Effects of fully or partially slatted flooring designs on the performance, welfare and carcass characteristics of broiler chickens

Topal E., Petek M.

BRITISH POULTRY SCIENCE, vol.62, no.6, pp.804-809, 2021 (SCI-Expanded) identifier identifier identifier

  • Publication Type: Article / Article
  • Volume: 62 Issue: 6
  • Publication Date: 2021
  • Doi Number: 10.1080/00071668.2021.1934399
  • Journal Indexes: Science Citation Index Expanded (SCI-EXPANDED), Scopus, Academic Search Premier, Agricultural & Environmental Science Database, BIOSIS, CAB Abstracts, EMBASE, Food Science & Technology Abstracts, MEDLINE, Veterinary Science Database
  • Page Numbers: pp.804-809
  • Keywords: Broiler, flooring design, welfare, growth, carcass, FOOTPAD DERMATITIS, GROWTH-PERFORMANCE, LITTER QUALITY, SYSTEMS, INDICATORS
  • Bursa Uludag University Affiliated: Yes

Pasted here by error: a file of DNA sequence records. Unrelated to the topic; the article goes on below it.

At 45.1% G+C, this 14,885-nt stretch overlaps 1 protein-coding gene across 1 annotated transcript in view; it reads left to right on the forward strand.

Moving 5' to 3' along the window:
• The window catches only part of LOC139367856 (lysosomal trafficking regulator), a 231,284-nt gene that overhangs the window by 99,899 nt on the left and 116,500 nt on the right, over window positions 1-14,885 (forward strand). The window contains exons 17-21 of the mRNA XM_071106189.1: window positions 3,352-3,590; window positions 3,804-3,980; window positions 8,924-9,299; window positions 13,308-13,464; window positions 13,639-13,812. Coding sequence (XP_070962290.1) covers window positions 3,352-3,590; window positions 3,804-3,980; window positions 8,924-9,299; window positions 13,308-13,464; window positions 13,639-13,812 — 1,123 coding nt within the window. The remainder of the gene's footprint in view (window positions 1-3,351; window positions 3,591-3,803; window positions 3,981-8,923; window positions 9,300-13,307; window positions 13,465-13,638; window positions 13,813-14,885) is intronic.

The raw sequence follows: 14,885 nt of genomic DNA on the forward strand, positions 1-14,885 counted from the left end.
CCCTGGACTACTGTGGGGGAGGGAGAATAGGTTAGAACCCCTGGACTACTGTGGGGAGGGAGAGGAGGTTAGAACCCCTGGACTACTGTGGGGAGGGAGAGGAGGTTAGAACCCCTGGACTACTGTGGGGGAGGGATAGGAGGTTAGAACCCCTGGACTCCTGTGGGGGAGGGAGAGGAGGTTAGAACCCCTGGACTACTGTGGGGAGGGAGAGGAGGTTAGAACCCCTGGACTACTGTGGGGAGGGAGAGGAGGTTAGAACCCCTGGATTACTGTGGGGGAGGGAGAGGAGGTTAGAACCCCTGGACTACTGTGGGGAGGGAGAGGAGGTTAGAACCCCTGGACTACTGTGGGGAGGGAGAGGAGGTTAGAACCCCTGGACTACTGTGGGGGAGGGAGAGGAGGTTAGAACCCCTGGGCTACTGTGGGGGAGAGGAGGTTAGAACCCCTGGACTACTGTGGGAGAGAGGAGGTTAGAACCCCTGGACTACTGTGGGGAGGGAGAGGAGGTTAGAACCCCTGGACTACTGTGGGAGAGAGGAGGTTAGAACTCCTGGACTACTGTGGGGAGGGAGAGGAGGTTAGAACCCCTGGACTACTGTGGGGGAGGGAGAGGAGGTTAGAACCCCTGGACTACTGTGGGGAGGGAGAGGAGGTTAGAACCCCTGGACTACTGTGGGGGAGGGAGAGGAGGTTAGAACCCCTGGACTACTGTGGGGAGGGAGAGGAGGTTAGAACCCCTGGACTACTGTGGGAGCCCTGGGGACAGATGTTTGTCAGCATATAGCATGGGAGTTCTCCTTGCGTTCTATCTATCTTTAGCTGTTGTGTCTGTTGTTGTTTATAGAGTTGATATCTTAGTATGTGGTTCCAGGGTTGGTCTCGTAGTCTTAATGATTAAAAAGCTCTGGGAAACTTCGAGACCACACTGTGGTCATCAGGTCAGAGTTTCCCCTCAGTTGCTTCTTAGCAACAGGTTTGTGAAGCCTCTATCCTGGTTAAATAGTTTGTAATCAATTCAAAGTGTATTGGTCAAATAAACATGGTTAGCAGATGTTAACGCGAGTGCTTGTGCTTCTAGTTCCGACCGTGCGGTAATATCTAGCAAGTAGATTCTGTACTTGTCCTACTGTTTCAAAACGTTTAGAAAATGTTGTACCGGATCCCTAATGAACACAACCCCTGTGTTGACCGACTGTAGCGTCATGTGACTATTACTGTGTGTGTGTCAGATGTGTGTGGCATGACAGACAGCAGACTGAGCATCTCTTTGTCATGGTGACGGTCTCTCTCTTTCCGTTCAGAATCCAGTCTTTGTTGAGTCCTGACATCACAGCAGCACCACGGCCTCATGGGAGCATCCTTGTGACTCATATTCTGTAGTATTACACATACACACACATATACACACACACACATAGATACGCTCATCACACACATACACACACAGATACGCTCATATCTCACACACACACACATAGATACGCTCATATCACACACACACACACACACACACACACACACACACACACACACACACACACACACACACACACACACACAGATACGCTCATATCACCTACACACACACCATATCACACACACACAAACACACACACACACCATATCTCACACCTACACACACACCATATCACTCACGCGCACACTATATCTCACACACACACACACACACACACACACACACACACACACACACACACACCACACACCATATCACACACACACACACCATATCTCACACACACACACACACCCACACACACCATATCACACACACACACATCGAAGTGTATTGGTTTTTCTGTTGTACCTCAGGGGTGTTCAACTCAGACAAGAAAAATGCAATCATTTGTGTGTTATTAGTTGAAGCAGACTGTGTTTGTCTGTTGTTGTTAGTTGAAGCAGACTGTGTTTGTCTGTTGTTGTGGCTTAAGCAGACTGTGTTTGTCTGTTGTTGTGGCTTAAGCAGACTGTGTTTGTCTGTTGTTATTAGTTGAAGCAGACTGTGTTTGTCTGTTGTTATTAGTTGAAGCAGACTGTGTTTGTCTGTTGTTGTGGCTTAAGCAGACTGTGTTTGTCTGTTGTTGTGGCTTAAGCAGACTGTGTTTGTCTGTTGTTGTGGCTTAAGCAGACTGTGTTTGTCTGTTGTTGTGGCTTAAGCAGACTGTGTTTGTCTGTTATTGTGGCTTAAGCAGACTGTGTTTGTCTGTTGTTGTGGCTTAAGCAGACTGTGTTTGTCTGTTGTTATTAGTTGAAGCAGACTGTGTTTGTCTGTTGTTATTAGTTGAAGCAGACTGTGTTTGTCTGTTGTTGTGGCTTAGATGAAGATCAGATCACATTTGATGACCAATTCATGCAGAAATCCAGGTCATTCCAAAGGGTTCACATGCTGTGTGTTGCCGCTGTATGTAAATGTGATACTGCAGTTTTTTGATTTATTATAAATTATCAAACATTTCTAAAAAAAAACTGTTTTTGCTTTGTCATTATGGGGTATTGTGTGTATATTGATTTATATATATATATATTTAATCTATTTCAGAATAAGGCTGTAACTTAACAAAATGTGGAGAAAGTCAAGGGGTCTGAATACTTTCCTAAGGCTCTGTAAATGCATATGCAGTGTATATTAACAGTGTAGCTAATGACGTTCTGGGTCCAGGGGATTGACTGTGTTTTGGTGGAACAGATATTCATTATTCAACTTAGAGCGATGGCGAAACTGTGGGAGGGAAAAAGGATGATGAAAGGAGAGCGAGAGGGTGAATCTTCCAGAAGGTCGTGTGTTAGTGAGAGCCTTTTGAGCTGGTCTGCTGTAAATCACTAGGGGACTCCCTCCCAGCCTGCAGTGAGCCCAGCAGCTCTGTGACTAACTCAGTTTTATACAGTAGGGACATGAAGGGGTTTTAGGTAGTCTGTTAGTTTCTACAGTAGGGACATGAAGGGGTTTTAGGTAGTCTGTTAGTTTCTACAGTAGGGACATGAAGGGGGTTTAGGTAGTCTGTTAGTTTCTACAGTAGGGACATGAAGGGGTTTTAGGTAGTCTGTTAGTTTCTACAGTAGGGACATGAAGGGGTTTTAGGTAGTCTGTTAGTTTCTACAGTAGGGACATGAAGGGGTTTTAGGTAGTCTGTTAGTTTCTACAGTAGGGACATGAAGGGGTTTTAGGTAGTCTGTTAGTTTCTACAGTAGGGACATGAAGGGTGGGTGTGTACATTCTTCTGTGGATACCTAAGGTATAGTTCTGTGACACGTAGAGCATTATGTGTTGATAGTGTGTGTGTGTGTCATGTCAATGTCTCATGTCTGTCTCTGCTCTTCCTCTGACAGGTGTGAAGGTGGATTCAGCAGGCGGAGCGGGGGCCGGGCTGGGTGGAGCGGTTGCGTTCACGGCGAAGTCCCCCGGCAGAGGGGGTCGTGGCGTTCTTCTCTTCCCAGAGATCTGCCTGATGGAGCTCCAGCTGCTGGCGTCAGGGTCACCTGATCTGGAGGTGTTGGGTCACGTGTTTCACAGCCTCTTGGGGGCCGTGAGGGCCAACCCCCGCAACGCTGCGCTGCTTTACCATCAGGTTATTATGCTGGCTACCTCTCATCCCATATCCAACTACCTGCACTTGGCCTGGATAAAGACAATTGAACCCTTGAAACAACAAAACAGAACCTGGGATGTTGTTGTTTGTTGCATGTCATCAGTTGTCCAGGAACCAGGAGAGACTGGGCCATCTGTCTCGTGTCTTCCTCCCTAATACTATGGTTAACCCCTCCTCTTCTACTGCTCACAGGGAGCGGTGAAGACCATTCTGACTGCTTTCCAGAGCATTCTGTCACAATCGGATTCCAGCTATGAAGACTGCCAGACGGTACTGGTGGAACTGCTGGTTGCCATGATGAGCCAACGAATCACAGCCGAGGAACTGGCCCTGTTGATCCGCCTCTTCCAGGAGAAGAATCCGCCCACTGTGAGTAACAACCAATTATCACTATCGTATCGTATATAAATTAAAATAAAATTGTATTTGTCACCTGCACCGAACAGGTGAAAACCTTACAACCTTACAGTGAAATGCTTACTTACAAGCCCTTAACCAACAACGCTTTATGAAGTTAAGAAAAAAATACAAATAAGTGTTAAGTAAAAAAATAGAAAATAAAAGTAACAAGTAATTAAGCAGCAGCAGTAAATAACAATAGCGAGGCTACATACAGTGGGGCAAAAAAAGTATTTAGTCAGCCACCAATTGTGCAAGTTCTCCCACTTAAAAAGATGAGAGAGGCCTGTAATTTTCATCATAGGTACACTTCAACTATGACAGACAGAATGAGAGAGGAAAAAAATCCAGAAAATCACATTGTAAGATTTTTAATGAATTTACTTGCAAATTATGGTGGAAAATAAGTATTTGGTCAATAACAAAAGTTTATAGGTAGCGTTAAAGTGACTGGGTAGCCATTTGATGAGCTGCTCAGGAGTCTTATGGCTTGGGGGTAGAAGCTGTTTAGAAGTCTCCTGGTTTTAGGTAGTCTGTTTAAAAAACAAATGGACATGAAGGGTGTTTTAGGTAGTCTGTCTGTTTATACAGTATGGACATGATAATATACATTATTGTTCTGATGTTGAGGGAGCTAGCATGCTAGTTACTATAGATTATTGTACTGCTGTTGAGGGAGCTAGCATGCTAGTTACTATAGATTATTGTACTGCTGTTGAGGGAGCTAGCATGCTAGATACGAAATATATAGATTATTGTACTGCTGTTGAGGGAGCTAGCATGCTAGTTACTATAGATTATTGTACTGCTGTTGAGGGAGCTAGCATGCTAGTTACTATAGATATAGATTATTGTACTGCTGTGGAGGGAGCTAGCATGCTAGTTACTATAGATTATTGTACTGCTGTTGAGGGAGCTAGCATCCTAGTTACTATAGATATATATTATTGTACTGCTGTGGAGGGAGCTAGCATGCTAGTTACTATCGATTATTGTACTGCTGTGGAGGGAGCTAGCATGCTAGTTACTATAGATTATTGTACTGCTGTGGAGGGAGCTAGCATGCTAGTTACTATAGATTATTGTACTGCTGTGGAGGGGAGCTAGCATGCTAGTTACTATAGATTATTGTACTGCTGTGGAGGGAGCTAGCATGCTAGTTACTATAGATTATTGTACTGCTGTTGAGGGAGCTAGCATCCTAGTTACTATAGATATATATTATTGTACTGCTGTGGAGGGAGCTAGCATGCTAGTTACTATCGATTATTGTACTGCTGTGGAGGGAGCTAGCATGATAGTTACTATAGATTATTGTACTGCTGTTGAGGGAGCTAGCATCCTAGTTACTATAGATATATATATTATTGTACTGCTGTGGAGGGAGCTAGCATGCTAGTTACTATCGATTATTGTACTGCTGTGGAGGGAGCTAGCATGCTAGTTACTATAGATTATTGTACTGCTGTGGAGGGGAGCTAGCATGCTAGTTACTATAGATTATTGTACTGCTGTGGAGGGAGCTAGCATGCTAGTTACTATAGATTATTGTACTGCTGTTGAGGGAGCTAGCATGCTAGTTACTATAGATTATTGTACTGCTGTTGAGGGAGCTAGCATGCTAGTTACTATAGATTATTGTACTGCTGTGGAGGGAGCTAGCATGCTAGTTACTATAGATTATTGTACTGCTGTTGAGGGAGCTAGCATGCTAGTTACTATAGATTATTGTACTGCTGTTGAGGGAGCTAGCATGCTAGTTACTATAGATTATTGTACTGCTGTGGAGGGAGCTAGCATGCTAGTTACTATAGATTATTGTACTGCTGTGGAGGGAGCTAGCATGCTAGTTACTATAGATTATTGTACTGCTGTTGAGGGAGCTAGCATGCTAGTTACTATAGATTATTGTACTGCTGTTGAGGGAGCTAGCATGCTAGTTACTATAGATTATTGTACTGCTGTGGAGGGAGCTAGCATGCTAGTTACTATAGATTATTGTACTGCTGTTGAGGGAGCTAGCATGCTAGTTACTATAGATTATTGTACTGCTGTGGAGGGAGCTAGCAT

1. The objective of this study was to evaluate the effects of fully (FSF) or partially (PSF) flooring designs on animal-based welfare indicators in a fast-growing broiler genotype. Growth performance and carcass characteristics were assessed. 2. One-d-old male chicks were randomly assigned to three groups: fully slatted flooring (100% slatted floor), partially slatted flooring (50% litter floor and 50% slatted floor) and conventional floor pens with litter (control, 100% deep litter) with 5 replicates of 14 male chicks. The litter was rice hull, as is usual in practice. 3. Measurements of live body weight, feed intake, feed conversion ratio, mortality and performance index were collected before depopulation at 42 d old. Welfare assessments were done by individual ante- and post-mortem carcass inspection during depopulation and after slaughter. 4. Broiler live body weight (P < 0.03) and feed intake (P < 0.003) and ante-mortem welfare indicators (P < 0.001) were positively affected by FSF and PSF compared to the conventional deep litter system. Post-mortem lesion scores on wings and shoulder were similar in all floor types but there were significant differences for the lesions on breast (P < 0.003) and pygostyle (P < 0.05). 5. In conclusion, FSF and PSF resulted in higher body weights, while reducing incidence of foot pad and hock joint deformations in live animals.